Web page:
Back in 2003, Microsoft (News - Alert) established a reward program with a $5 million war chest to encourage people to capture renegade programmers of computer viruses and worms. In 2005 Microsoft paid out to two people $250,000 who helped finger 18-year old German computer science student Sven Jaschan from Rotenburg, Lower Saxony, the creator of the Sasser worm — so named because it spreads by exploiting a buffer overlow in the LSASS (Local Security Authority Subsystem Service) component of Windows XP and Windows 2000 operating systems — who was ultimately arrested and sentenced by the German authorities.
Microsoft also offered rewards of $250,000 concerning three other computer worm threats known as Blaster, MyDoom and Sobig worms, but the masterminds behind those have never been caught.
And now, partly because the world has not seen a worm outbreak of this type since 2004, and for the first time in four years, Microsoft is offering a reward of $250,000 to anyone who can uncover who is behind the Conficker worm. Conficker, also known as Downup, Downadup and Kido, first appeared in October 2008, targeting and infecting millions of Microsoft Windows operating systems-based PCs. The worm exploits a known vulnerability in the Windows Server service used by Windows 2000, Windows XP, Windows Vista, Windows Server 2003 and Windows Server 2008. Linux and Macintosh systems are unaffected.
The name “Conficker” is a German pun, meaning “program that manipulates the configuration,” and pronounced like the English word “configure.” “Configuration” is typically abbreviated “config.” Conficker is constructed from the first five letters of “configuration,” while adding four letters to the end so as to end with “ficker”, a vulgar nominalized form of the German transitive verb ficken, which is common German for the English “f**k” (if you know what I mean).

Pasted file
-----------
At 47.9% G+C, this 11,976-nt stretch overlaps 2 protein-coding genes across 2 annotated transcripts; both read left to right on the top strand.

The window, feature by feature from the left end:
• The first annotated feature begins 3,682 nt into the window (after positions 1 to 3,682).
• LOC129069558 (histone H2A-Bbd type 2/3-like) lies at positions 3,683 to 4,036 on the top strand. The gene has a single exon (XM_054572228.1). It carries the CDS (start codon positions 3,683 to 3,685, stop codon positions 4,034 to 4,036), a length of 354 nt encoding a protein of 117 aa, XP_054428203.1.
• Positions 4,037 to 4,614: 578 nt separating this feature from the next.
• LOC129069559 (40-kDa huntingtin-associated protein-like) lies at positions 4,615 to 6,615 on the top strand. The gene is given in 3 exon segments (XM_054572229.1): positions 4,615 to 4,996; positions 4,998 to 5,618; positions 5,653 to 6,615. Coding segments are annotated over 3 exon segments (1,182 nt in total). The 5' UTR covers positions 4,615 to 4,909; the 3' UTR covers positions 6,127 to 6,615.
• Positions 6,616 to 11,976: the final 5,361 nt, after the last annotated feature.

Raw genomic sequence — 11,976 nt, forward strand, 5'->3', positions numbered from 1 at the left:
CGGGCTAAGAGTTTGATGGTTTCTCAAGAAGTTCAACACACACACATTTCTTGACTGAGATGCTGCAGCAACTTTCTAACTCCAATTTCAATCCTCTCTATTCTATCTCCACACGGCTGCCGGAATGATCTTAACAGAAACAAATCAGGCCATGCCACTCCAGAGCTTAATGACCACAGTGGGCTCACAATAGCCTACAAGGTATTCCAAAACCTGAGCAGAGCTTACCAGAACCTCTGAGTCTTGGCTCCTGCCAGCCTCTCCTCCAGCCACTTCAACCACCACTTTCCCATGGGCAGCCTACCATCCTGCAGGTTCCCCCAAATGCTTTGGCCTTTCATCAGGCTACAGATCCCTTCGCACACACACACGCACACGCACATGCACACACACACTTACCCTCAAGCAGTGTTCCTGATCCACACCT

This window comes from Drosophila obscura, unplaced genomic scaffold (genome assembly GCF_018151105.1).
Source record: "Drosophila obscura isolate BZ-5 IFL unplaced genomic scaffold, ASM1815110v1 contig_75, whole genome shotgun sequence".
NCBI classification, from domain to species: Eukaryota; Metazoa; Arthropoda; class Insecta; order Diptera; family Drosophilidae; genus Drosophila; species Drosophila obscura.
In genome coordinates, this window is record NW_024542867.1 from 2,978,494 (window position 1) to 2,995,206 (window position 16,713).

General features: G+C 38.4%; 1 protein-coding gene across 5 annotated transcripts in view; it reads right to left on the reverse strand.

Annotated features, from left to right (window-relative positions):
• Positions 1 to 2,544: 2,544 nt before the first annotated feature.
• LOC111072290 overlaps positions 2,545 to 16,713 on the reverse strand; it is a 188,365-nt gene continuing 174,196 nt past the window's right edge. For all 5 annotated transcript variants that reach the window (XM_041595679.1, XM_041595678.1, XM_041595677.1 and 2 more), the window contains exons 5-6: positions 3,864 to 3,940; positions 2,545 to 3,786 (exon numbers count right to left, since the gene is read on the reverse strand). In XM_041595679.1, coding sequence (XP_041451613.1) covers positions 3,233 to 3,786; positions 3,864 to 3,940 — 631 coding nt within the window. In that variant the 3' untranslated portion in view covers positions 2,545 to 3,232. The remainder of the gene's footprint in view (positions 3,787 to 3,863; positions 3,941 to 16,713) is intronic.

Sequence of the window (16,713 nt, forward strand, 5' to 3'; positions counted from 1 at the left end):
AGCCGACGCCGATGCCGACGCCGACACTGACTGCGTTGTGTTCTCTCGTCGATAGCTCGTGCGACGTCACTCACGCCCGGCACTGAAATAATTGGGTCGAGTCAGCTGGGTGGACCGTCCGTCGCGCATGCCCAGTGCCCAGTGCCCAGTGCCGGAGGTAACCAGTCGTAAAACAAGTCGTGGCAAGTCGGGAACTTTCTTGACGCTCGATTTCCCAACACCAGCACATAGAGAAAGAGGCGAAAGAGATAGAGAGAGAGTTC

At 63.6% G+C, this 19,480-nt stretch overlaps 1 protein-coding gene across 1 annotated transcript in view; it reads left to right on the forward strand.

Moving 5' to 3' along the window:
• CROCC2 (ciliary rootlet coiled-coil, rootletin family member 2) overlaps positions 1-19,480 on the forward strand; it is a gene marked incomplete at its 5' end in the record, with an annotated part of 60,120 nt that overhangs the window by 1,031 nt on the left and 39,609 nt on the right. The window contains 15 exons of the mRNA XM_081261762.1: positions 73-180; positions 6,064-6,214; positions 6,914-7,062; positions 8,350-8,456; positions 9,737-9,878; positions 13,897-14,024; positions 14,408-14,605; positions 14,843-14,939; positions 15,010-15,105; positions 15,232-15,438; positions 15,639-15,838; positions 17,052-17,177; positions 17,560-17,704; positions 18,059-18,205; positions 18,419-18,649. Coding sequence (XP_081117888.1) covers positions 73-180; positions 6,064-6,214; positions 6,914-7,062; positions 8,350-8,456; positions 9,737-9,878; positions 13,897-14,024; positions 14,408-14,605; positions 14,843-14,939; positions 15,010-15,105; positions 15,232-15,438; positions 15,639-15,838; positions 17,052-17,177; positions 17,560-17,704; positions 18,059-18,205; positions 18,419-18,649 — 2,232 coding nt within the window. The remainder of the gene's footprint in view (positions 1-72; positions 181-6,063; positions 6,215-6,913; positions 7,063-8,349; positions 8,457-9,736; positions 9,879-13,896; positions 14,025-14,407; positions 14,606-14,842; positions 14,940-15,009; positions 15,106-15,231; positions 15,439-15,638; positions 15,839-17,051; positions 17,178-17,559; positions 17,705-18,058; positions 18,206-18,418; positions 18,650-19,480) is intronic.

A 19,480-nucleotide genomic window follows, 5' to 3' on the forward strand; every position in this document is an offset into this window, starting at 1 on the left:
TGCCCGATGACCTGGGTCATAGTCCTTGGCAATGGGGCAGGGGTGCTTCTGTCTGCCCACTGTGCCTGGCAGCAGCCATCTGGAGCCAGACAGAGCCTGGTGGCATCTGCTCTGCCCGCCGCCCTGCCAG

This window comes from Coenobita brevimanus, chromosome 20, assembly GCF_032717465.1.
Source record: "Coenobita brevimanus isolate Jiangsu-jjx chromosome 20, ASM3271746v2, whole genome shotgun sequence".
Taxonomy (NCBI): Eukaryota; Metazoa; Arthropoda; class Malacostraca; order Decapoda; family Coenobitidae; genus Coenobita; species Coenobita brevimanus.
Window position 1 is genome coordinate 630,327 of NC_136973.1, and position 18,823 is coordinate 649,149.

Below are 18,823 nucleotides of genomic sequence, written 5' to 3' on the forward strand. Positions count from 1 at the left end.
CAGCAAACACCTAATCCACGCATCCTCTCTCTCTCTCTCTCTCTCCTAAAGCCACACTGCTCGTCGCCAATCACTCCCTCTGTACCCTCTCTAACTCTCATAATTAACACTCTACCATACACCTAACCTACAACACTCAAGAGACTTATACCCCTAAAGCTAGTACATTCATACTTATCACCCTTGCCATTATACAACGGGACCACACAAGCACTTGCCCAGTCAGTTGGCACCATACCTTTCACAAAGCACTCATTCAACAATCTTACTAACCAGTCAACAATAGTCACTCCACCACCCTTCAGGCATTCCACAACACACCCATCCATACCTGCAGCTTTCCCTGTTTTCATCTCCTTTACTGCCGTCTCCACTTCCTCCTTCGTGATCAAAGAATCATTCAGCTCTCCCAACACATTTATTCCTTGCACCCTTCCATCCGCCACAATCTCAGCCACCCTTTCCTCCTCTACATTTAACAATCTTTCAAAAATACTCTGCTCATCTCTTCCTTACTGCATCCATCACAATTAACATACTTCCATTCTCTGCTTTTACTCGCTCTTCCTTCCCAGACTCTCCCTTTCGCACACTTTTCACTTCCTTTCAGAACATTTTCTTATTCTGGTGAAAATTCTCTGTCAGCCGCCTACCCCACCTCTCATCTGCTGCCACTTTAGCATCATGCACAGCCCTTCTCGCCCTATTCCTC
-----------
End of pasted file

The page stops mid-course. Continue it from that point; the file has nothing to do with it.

It infects PCs either through a net connection or hitching a ride on USB memory sticks. It gets a surprising amount of mileage by simply guessing some of the less complex usernames and passwords. Upon self-installation, it can seteal data or sieze control of a PC and turn it over to hacker/creators as part of a group of machines known as a “botnet.”
The original hacker/creators receive information from the virus when it “reports in” via a visit to a we domain. The Conficker worm also self-replicates in networks of computers that don’t have a reasonably updated set of Windows security patches, in particular Microsoft’s MS08-067 patch, also known as KB958644.
Richard Grigonis is Executive Editor of TMC (News - Alert)�s IP Communications Group. To read more of Richard’s articles, please visit his columnist page.
Edited by Michelle Robart